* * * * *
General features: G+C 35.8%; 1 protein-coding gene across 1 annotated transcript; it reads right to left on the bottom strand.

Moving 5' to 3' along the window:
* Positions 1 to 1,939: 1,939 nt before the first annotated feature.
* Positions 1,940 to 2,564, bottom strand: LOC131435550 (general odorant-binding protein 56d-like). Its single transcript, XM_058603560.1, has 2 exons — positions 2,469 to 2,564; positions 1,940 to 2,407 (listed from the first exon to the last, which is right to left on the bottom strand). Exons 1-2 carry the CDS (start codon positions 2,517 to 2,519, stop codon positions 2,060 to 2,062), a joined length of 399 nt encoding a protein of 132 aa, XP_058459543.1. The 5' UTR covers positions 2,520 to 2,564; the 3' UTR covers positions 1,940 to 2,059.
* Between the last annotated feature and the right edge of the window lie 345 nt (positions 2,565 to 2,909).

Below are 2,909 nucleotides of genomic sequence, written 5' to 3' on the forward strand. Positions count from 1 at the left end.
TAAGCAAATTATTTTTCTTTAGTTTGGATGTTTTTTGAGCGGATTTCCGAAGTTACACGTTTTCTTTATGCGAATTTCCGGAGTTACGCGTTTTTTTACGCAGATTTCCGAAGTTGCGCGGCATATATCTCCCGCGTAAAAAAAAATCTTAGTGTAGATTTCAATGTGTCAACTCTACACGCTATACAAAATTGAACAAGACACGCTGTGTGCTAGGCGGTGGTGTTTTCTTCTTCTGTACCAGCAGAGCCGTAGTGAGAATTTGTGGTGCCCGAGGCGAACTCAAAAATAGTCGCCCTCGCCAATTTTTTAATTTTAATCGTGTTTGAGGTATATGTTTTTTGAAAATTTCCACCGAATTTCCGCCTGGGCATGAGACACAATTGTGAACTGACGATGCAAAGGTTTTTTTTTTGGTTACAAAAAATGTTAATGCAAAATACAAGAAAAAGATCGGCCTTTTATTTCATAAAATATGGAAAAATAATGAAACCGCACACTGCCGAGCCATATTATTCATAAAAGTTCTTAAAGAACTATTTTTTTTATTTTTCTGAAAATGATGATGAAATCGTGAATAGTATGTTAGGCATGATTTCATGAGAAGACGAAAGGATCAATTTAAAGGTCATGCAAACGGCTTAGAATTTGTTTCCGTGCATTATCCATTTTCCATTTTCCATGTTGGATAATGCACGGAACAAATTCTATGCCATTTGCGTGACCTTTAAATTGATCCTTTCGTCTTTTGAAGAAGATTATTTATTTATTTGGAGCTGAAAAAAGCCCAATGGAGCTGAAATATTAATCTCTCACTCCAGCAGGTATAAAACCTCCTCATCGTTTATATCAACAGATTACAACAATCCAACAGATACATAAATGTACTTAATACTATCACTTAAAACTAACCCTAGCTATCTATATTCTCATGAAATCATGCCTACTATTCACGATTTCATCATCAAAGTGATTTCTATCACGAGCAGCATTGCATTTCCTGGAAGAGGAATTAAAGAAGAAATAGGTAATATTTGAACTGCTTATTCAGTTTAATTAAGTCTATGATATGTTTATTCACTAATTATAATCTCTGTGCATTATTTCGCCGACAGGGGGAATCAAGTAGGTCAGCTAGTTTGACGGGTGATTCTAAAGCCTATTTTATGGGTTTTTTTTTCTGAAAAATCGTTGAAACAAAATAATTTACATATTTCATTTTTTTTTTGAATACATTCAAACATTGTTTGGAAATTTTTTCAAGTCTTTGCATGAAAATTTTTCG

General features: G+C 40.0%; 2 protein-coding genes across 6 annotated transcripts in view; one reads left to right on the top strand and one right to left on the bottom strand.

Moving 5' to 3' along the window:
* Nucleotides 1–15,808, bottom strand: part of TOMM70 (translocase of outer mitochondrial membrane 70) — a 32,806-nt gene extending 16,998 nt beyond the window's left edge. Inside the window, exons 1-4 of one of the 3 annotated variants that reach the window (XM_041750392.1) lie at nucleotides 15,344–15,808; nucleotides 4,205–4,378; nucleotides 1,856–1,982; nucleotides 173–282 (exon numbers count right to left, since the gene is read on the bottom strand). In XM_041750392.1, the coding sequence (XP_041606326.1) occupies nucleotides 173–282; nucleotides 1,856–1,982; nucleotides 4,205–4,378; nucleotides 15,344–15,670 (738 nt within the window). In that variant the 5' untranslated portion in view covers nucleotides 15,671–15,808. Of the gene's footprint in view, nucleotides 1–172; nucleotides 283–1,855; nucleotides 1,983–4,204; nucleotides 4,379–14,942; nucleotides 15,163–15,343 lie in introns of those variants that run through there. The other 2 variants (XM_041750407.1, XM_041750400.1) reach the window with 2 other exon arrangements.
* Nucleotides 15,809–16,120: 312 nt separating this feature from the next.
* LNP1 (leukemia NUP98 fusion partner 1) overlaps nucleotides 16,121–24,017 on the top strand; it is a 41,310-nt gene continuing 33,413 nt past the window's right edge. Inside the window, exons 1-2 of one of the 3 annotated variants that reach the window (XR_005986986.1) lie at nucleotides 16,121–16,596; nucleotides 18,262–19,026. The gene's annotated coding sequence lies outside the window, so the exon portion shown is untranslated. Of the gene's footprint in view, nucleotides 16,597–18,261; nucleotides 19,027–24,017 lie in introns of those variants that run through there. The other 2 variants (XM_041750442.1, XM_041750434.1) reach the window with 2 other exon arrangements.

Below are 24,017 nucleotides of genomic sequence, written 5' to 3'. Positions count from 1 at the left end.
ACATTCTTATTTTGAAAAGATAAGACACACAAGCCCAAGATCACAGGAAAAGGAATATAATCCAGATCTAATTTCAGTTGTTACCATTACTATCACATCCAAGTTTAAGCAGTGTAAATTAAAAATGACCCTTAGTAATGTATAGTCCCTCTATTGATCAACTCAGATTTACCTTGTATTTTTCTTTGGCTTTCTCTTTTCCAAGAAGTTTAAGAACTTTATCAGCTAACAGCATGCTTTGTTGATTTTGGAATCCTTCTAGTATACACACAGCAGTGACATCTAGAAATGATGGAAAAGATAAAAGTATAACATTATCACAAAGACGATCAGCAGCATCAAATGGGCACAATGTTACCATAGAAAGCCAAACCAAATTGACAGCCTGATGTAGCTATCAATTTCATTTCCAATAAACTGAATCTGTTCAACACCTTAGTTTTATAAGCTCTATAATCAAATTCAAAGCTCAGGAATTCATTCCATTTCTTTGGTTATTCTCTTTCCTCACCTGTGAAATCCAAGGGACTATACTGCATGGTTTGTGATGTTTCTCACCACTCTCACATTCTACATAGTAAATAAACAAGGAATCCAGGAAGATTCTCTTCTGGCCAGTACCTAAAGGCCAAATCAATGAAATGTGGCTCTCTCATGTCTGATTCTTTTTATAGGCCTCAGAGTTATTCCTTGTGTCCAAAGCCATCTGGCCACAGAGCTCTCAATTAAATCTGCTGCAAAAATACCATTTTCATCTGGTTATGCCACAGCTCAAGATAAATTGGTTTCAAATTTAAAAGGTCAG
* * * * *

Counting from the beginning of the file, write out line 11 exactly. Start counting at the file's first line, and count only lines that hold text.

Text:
* Nucleotides 15,809–16,120: 312 nt separating this feature from the next.